Next, a touch menu: we can assign the function keys F1 through F12 to a virtual menu. The function keys will start production of the items in the menu on the right side of the screen. We can then add a mode shift by holding the R5 button which will make the touch menu switch to another set of commands. Here we can assign the hotkeys for the Production, Support, Infantry, Vehicle, and support powers to a touch menu and then quickly switch between tabs. This gives us quick control over which buildings and units we produce without having to move the mouse around the screen with the other trackpad.
Finally, for the hotbar, I want to have a few miscellaneous commands available. For example, I want to quickly center home to my base and I want to activate sell and power modes. Let's create a hotbar menu that does just that.
Now we can map those commands to the dpad. Now, obviously, this isn't the most ideal use of a hotbar because we have four buttons on the dpad and only three commands. But you get the idea.
Every virtual menu entry can have an icon assigned to it as well as mode shifting and sub commands enabled for them. This is such an in-depth and powerful configuration utility and it gives you absolute control over your gaming experience!
Though I do need to mention that from a design point of view, I'm not too keen on the icon selection here. Varying line thickness, complexity, simplification vs. realism, the haphazard mix of lineart, solid shapes, and duotone colors... even the skewed aspect ratio of some items...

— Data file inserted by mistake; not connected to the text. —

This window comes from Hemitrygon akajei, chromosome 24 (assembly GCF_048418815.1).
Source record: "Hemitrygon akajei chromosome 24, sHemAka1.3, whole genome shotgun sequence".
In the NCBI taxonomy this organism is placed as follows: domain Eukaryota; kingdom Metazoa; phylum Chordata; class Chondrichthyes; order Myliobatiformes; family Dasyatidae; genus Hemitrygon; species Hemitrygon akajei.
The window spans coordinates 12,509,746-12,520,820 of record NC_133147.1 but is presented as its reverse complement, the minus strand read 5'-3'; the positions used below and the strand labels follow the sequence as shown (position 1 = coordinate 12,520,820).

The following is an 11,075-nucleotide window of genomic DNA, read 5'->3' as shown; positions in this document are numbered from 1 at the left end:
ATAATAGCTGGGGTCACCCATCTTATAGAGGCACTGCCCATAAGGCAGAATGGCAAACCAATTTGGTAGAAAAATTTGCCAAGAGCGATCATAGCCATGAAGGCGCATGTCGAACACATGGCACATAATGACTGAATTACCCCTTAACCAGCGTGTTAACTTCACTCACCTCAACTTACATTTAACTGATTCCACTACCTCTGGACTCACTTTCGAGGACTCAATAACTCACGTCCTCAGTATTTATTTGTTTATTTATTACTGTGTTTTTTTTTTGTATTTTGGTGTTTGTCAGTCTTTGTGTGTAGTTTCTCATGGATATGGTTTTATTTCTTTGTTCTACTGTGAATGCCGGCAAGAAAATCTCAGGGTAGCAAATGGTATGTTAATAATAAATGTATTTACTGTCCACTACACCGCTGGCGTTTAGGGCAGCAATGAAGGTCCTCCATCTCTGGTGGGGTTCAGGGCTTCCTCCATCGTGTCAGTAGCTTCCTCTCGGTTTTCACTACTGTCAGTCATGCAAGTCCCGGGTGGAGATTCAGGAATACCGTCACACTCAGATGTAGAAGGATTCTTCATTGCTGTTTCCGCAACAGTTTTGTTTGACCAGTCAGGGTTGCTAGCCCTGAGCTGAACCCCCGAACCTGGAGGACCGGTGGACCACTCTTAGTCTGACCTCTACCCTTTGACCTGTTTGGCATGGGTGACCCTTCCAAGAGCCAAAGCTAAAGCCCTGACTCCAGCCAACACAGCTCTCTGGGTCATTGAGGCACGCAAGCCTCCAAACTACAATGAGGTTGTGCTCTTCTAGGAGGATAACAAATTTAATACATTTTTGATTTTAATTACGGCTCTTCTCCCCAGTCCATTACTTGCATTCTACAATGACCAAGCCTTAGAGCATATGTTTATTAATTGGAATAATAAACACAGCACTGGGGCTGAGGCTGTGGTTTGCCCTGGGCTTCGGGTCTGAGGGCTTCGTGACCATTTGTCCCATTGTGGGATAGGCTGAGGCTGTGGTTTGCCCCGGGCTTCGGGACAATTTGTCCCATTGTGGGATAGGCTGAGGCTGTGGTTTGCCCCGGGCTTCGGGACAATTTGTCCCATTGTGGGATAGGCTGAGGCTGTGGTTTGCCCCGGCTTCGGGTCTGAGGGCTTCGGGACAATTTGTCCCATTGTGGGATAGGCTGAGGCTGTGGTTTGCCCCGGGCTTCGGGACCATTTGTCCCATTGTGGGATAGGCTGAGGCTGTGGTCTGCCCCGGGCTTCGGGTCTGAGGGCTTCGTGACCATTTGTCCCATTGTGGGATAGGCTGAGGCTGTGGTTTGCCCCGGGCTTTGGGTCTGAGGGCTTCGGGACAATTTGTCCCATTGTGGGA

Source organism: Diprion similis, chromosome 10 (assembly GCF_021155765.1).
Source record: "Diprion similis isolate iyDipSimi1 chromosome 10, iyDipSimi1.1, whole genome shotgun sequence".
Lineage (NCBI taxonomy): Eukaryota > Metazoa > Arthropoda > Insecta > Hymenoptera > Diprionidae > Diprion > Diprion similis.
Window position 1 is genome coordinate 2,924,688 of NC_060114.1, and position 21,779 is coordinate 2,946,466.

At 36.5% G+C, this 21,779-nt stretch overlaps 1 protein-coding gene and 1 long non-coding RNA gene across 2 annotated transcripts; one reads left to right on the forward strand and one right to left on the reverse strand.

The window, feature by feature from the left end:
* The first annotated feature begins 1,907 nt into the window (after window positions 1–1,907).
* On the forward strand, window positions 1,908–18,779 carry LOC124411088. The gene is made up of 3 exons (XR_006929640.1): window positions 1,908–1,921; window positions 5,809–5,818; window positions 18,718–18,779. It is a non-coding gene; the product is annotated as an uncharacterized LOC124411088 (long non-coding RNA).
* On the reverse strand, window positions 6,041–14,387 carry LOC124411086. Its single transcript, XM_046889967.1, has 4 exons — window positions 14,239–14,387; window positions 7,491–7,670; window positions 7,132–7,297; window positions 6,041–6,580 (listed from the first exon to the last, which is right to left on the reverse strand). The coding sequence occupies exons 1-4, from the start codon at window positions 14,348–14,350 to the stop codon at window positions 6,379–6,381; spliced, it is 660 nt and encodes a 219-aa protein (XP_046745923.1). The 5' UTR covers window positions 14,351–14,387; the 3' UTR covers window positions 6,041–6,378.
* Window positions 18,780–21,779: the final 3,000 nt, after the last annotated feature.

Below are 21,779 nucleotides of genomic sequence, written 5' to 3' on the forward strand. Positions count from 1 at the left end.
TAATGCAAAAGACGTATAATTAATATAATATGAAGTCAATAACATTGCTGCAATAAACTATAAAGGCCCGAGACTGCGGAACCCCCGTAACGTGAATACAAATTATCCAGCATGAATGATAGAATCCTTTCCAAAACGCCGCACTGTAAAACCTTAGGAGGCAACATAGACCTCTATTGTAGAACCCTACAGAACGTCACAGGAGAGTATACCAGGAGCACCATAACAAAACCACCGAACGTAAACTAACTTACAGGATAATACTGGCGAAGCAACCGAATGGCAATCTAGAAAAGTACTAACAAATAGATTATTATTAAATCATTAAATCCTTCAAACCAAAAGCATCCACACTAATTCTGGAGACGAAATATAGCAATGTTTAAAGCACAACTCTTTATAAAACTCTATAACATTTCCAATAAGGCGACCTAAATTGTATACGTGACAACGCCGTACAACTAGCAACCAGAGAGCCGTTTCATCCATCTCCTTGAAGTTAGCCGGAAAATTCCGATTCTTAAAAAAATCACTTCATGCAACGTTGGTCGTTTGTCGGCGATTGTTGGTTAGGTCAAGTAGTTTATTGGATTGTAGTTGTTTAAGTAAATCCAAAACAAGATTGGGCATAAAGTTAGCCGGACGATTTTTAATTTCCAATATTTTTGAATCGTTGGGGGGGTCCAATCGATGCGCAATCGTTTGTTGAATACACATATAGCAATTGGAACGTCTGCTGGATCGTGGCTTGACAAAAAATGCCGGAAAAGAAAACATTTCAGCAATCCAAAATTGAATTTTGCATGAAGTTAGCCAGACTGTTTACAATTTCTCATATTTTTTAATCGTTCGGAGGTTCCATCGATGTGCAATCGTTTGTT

These icons are all over the place in terms of design quality and utility. For example, we have three distinct styles of people. These ones are the type you'd see on a road sign, then you have these stylistic ones (with a duotone variant, to boot), and then there are these which are like "default profile pic" icons.
Plus there are some glaringly obvious omissions from the selection. For example: where's the dollar sign or localized equivalent? Why ABC and XYZ and nothing in between?
And look, I'm not saying they have to be boring. And I get that they all serve a purpose of being instantly recognizable while playing a game. But it's just obnoxious to me the way they're all mixed together and kinda just... there.
Virtual menus are a huge boost for gaming on Steam Deck. They open up a huge catalog of games that were simply unplayable using the Deck's control scheme. MMOs, MOBAs, western RPGs, Real-Time Strategies, and other PC-specific genres come to mind.
I'm so excited about this new update but I'd like to know what you think. Leave me a comment and let me know! I'd love to hear from you.
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I think that's going to do it for now, though. Thanks for watching. I hope you all have a blessed day and I'll see you next time.